– GORISK Eruption Report n°7 – 6th June 2012 (final summary)
– GORISK Eruption Report n°6 – 7th December 2011
– GORISK Eruption Report n°5 – 15th November 2011
– GORISK Eruption Report n°4 – 14th November 2011
– GORISK Eruption Report n°3 – 12th November 2011
– GORISK Eruption Report n°2 – 10th November 2011
– GORISK Eruption Report n°1 – 9th November 2011
(c) GORISK Scientific Network, 2011
Information report n°7 – 6th June, 2012
The last eruption of Nyamulagira volcano started on 6th November 2011, 5:55 PM (UTC+2) until April 2012. This eruption was located ± 12 km east-northeast of the Nyamulagira crater, close to one of the 1989 eruptive sites. A first fissure opened with a ~ East-West orientation, from which lava escaped, forming lava fountains and lava flows. After a week of eruption, the lava flows reached their maximum length of ~11.5 km. An elongated spatter-and-scoria cone (i.e. the western cone) formed along this fracture. In early December 2011, a new cone (the eastern cone) formed east to the first one, on a new eruptive fracture. The next days, the volcanic activity progressively migrated to this new volcanic edifice. During the 3 last months of the eruption, the eruptive activity was mainly represented by a temporary lava lake within the eastern cone. Lava flows were fed through lava tunnels, fresh lava being mainly visible during the night. The local population named the two new volcanic cones “Umoja” (western cone) and “Tuungane” (eastern cone). Our preliminary estimates for the 2011-12 eruption indicate a volume of emitted lavas of at least 81.5 x 106 m3. These lava flows did not reach inhabited areas and only affected the vegetation of the Virunga National Park.
The previous eruption of Nyamulagira occurred 22 months earlier, in January 2010. The 2011-12 eruption is the biggest event of the volcano since the 1991-1993 eruption, which lasted nearly 1.5 years and emitted a lava volume estimated to ~ 131 x 106 m3 (Smets et al., 2010).
Starting from the end of February 2012, degassing occurred in the Nyamulagira’s caldera. The emission site is located inside the pit crater, but all fractures inside de caldera are degassing. On several occasions, sulfur smells reached the city of Goma due to unusual meteorological conditions.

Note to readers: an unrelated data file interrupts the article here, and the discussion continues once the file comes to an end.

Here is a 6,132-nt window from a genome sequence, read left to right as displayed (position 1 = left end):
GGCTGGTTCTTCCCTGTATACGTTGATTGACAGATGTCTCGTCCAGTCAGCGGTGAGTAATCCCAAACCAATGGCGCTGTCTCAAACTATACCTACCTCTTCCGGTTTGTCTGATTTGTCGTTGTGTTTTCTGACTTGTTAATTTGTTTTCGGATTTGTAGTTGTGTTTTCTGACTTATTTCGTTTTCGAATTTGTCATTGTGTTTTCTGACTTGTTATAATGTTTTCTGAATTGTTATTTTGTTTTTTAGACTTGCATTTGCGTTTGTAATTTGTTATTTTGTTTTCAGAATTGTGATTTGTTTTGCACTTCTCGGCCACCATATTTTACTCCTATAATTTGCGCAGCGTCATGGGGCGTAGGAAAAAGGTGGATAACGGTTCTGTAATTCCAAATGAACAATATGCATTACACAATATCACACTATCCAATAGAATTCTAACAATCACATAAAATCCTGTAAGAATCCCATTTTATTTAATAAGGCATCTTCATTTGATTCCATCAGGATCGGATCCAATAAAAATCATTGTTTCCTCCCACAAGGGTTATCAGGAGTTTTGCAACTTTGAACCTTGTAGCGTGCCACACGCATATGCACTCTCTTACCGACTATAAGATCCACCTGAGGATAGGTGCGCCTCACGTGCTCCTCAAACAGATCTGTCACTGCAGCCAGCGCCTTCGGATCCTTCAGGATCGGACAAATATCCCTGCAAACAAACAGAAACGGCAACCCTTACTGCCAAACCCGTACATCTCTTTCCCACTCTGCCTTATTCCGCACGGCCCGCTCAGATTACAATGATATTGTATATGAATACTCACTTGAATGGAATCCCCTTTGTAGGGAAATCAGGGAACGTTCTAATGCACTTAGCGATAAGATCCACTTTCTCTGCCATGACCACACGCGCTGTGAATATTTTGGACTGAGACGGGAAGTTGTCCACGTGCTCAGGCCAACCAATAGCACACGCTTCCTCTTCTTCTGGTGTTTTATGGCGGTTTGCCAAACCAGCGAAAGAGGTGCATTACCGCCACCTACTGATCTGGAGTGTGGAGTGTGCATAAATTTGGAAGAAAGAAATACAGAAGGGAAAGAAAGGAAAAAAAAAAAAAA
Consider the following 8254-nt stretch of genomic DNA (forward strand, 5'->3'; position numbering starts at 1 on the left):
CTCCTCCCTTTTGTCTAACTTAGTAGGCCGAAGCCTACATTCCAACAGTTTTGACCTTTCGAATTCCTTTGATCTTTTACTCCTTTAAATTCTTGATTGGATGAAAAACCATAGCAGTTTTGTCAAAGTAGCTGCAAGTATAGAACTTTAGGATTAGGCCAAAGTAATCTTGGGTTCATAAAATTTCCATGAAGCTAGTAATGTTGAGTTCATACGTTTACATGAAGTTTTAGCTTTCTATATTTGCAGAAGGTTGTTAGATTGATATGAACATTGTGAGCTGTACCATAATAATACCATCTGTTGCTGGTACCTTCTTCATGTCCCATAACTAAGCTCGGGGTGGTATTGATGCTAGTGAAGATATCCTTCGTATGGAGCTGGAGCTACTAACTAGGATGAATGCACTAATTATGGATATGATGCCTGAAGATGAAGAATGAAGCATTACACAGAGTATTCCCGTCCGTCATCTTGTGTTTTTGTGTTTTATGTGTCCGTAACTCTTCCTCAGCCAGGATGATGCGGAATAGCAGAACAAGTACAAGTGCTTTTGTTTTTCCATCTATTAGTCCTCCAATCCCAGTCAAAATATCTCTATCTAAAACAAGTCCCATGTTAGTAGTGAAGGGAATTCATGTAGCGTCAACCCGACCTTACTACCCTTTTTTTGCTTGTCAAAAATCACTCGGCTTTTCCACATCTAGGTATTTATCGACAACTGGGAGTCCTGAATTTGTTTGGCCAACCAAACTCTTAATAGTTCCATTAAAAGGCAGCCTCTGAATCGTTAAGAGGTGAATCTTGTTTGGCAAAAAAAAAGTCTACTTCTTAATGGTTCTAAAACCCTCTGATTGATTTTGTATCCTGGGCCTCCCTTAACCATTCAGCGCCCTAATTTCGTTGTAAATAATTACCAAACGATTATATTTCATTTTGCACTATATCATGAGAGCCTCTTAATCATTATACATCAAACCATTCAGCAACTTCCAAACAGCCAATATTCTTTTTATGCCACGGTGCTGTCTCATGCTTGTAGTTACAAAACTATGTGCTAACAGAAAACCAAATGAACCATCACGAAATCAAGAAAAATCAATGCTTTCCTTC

Information report n°6 – 7th December, 2011
Nyamulagira volcano has started to erupt on 6th November 2011, 5:55 PM (UTC+2). This eruption is located ± 12 km east-northeast of the Nyamulagira crater, close to one of the 1989 eruptive sites. The previous eruption of this volcano occurred 22 months earlier, in January 2010. The eruptive fracture is oriented approximately East-West, perpendicularly to the rift direction. After a week of eruption, the lava flows reached their maximum length of ~11.5 km.
Information from optical satellite imagery
Optical images acquired during the second half of November 2011 do not allow a good observation of the Nyamulagira eruption due to important cloud cover. The Landsat 7 ETM+ image acquired on 21st November 2011 shows that the lava flow did not grow in length, but widened and developed new branches (Fig. 1).
Information from SAR satellite imagery
A new ENVISAT-ASAR radar image was acquired on 2nd December 2011. Comparison between pre- and post-eruptive radar images allowed us detecting and mapping part of the new lava flow, where it overlap the former 1989 lava flow (Fig. 2). A second branch is detected in the northern half part of the flow and a third smaller one has developed on the western side of the main flow (pink arrows on Fig. 3).
The surface change which is linked to the presence of the lava flow represents an area of about 14.7 x 106 m². Assuming a mean thickness of 3 m, a common value for Nyamulagira, the estimated corresponding volume of lava is ~44 x 106 m³. This estimation based on coherence images only refers to part of the new lava flow that overlaps the former 1989 lava flow and is therefore underestimating the actual volume of the ongoing eruption.
Information report n°5 – 15th November, 2011
On 6th November 2011, 5:55 PM (UTC+2), Nyamulagira volcano has started to erupt after two days of intense seismic activity. This eruption is located ± 12 km east-northeast of the Nyamulagira crater, close to one of the 1989 eruptive sites. The previous eruption of this volcano occurred 22 months earlier, in January 2010. The eruptive fracture is oriented approximately East-West, perpendicularly to the rift direction.
Information from optical satellite imagery
ASTER, Hyperion and ALI images were acquired on November 12 and allow for the first time estimating the length of the lava flow. Within 6 days of eruption, the lava flow reached 11.5 km long. The path followed by lavas corresponds to the most western one suggested by the lava flow simulations (Fig. 2 and 3). On November 12, the lava flow front was located 5 km far from the road Kelengera-Tongo. According to the lava flow simulations, this road could be threatened by the lava flow.
Information about ground deformations
Satellite radar images acquired on November 11 revealed major ground deformation features associated to the eruption. It is actually the largest deformation ever detected by that method (InSAR) since the early 1990’s over that volcano.
Very preliminary estimation of the observed deformation signal suggest an affected area spreading over much more than 250 km2.
Under the pressure of the ascending magma, the ground rose up to more than 50 cm at the eruptive site where the spatter cone is developping. Another 15 cm deformation is detected within the Nyamulagira caldera accompanied with a deflation observed on the flanks. In contrast, no apparent deformation can be noticed on Nyiragongo until that image acquisition.